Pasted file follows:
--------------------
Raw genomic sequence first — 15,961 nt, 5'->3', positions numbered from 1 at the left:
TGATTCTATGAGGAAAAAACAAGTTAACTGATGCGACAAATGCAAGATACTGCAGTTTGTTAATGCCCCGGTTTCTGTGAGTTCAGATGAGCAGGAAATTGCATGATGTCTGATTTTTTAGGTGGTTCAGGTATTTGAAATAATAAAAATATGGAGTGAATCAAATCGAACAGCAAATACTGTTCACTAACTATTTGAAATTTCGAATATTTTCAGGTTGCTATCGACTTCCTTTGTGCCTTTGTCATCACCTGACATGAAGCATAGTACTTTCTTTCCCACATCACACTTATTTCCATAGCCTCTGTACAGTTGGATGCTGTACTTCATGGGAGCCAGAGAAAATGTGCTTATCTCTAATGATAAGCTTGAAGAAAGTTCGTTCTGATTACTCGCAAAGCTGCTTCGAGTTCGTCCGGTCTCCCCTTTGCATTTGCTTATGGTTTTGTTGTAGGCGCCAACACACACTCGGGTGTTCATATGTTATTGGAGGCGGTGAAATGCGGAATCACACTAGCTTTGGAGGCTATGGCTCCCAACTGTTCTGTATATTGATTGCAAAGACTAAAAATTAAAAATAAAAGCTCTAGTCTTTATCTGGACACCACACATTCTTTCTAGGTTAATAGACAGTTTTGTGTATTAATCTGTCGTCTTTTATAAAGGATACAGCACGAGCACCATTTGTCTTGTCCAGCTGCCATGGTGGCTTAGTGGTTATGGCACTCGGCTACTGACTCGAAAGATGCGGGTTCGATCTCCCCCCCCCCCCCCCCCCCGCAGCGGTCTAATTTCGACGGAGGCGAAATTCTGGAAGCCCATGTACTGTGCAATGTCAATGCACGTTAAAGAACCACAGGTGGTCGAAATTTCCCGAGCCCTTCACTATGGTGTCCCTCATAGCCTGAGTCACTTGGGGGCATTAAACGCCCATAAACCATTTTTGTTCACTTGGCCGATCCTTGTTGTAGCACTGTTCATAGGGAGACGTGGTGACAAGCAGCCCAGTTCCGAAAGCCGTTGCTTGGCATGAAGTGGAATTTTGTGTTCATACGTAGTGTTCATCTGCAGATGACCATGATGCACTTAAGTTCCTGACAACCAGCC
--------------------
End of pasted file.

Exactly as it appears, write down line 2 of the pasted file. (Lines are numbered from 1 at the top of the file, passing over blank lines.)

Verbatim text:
TGATTCTATGAGGAAAAAACAAGTTAACTGATGCGACAAATGCAAGATACTGCAGTTTGTTAATGCCCCGGTTTCTGTGAGTTCAGATGAGCAGGAAATTGCATGATGTCTGATTTTTTAGGTGGTTCAGGTATTTGAAATAATAAAAATATGGAGTGAATCAAATCGAACAGCAAATACTGTTCACTAACTATTTGAAATTTCGAATATTTTCAGGTTGCTATCGACTTCCTTTGTGCCTTTGTCATCACCTGACATGAAGCATAGTACTTTCTTTCCCACATCACACTTATTTCCATAGCCTCTGTACAGTTGGATGCTGTACTTCATGGGAGCCAGAGAAAATGTGCTTATCTCTAATGATAAGCTTGAAGAAAGTTCGTTCTGATTACTCGCAAAGCTGCTTCGAGTTCGTCCGGTCTCCCCTTTGCATTTGCTTATGGTTTTGTTGTAGGCGCCAACACACACTCGGGTGTTCATATGTTATTGGAGGCGGTGAAATGCGGAATCACACTAGCTTTGGAGGCTATGGCTCCCAACTGTTCTGTATATTGATTGCAAAGACTAAAAATTAAAAATAAAAGCTCTAGTCTTTATCTGGACACCACACATTCTTTCTAGGTTAATAGACAGTTTTGTGTATTAATCTGTCGTCTTTTATAAAGGATACAGCACGAGCACCATTTGTCTTGTCCAGCTGCCATGGTGGCTTAGTGGTTATGGCACTCGGCTACTGACTCGAAAGATGCGGGTTCGATCTCCCCCCCCCCCCCCCCCCCGCAGCGGTCTAATTTCGACGGAGGCGAAATTCTGGAAGCCCATGTACTGTGCAATGTCAATGCACGTTAAAGAACCACAGGTGGTCGAAATTTCCCGAGCCCTTCACTATGGTGTCCCTCATAGCCTGAGTCACTTGGGGGCATTAAACGCCCATAAACCATTTTTGTTCACTTGGCCGATCCTTGTTGTAGCACTGTTCATAGGGAGACGTGGTGACAAGCAGCCCAGTTCCGAAAGCCGTTGCTTGGCATGAAGTGGAATTTTGTGTTCATACGTAGTGTTCATCTGCAGATGACCATGATGCACTTAAGTTCCTGACAACCAGCC